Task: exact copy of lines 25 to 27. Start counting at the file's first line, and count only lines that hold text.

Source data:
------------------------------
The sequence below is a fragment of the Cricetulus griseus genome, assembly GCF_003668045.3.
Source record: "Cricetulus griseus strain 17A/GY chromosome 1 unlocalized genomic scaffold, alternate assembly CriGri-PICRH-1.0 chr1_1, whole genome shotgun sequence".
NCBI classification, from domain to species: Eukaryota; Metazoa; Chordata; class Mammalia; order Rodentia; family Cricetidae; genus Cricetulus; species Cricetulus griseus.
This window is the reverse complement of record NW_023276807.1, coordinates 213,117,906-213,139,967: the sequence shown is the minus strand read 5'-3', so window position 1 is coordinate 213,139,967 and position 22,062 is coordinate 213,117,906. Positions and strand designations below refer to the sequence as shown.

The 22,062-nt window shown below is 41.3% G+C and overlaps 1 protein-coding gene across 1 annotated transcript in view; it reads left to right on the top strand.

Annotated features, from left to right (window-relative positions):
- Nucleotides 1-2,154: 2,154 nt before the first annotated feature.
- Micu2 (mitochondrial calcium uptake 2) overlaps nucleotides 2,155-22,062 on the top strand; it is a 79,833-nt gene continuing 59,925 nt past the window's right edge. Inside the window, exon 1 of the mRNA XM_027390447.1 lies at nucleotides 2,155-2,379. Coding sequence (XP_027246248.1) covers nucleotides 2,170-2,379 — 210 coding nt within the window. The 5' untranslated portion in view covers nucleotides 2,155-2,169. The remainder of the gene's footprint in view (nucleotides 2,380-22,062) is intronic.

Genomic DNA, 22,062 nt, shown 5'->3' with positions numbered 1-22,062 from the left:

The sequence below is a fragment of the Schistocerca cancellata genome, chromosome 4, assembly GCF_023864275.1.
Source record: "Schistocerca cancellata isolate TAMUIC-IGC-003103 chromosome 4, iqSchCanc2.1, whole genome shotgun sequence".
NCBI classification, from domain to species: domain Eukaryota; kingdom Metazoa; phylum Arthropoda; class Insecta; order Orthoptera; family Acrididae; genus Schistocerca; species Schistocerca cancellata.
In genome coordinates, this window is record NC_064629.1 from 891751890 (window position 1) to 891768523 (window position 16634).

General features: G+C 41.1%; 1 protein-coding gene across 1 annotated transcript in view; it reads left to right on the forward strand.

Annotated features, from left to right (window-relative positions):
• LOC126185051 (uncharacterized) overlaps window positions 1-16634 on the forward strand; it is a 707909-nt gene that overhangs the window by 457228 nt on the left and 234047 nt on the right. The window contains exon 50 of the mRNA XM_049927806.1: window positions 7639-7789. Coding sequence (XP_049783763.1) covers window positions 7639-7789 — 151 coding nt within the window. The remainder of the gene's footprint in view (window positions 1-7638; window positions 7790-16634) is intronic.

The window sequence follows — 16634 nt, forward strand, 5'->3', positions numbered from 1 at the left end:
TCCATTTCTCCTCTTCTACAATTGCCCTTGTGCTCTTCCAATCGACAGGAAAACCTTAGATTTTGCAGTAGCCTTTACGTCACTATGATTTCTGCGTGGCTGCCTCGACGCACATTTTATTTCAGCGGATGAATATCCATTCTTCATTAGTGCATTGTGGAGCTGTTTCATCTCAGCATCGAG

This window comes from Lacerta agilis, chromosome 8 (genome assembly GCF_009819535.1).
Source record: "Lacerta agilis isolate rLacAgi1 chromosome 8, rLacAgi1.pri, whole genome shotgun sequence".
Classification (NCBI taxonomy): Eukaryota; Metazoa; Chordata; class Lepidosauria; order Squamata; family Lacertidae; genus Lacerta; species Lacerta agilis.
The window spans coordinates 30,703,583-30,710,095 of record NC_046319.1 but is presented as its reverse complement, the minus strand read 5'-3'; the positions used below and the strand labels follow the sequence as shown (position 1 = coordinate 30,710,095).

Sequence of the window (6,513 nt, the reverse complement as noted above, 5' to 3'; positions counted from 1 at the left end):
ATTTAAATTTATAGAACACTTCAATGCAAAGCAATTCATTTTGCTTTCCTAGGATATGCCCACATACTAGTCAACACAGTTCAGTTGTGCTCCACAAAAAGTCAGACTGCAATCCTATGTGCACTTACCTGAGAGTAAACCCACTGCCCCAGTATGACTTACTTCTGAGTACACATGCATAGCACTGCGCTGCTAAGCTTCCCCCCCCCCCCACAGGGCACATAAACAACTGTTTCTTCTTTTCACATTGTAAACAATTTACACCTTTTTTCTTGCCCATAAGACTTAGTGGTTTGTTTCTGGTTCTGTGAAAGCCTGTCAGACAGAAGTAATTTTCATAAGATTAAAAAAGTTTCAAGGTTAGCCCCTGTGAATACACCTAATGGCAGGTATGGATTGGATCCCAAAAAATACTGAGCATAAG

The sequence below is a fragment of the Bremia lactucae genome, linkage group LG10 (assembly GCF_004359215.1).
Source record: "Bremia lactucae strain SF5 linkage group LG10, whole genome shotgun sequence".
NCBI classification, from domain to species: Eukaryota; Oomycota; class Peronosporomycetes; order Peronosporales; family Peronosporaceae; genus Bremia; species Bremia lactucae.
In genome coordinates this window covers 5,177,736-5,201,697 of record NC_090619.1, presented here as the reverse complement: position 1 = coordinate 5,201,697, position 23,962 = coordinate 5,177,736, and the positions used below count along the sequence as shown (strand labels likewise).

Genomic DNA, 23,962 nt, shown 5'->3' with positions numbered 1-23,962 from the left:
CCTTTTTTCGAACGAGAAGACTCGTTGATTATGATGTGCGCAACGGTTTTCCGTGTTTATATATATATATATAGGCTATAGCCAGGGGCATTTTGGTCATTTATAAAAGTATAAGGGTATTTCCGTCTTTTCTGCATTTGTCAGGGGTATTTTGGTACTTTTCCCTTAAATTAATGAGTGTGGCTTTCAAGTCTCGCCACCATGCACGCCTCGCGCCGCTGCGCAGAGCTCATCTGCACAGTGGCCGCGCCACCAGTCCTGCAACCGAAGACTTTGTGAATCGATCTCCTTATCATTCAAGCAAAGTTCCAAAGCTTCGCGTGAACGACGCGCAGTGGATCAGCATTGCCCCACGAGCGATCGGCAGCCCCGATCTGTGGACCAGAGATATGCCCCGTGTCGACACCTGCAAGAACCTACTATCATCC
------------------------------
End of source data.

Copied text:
The sequence below is a fragment of the Bremia lactucae genome, linkage group LG10 (assembly GCF_004359215.1).
Source record: "Bremia lactucae strain SF5 linkage group LG10, whole genome shotgun sequence".
NCBI classification, from domain to species: Eukaryota; Oomycota; class Peronosporomycetes; order Peronosporales; family Peronosporaceae; genus Bremia; species Bremia lactucae.